The age-old and headily aromatic Souk El Najjain spice market, tucked away amid the snaking alleys of Fes el Bali, is the perfect place to soak up the flavours, hues and differing shades of taste that together make up the zest of Moroccan culinary life.
Simply locating this souk is a great adventure. Fes el Bali is the name of the Old City of Fes, a bewildering maze of more than 9000 narrow lanes and cramped alleyways, slim arteries and dark passages that link the medina’s innumerable souks, fondouks and fountains, its mosques and madrassas, cafes, private homes, barbershops, workshops and tiny factories.
Before we enter the Old City gates my guide offers this sage advice: “Should you get lost, then look for an empty donkey and follow. It will be heading toward one of the four gates.”
Donkeys are the only means of getting goods into the heart of this maze and, once unloaded, they head out of the medina maze to fetch more stuff.
Fes is said to be the Arab world’s most complete medieval city and daily life within the medina is one of Morocco’s most fascinating spectacles. Scherazade could have gleaned 1001 tales every single day simply by standing on a corner observing all the activity.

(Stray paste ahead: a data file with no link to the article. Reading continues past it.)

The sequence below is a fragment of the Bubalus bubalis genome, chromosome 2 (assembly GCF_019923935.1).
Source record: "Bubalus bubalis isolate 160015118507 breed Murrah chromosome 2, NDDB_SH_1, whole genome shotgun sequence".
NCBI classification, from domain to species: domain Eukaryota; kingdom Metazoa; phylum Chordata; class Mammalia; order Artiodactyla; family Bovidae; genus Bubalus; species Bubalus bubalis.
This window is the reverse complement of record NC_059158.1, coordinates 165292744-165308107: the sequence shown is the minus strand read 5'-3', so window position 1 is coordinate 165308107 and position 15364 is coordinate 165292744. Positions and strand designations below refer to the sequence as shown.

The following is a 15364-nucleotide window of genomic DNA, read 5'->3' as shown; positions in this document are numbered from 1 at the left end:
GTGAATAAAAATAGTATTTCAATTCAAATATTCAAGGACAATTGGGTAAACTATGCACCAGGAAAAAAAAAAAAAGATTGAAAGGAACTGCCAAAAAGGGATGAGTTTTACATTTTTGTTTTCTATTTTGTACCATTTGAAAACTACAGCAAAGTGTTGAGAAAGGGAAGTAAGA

Along one narrow lane I find bright woven textiles, rolls of delicate silks, coarse cottons, tailored shirts, kaftans, djellabas and embroidered blouses. Around another corner I’m ducking through hats and bags suspended from the ceiling.
Another alley is lined with nougat stalls. A winding lane has shops stacked with richly coloured and intricately patterned hand-woven carpets and rugs. Deals are being done at low tables over a glass of thé nana, the ubiquitous Moroccan mint tea. Brass lamps hanging from the eaves shed their soft light through panels of coloured glass.
I nudge my way past wooden frames stacked with babouches, those popular decorated Moroccan leather slippers with the long curly toes. I see shops filled with pottery, others with gleaming dishes of polished and engraved brass and tin. I inspect a cabinet filled with necklaces of chunky amber and silver as well as impressive Berber knives sheathed in scabbards of animal bone.
Finally I find the food souk. It’s a kissaria (covered market) where the spice merchants squat patiently among sacks of condiments, surrounded by baskets piled high with turmeric, cumin, ginger, paprika, cinnamon sticks and caraway seeds. They show me other popular local blends called baharat, za’atar, ras el hanout and dukkah.
Across the way are the herb sellers flourishing large bunches of fresh mint, coriander, basil and parsley. Ropes of dried figs hang from doorways. Straw mats are strewn with garlic or onions and I see tables stacked with juicy olives, nuts, preserved lemons and dried fruits.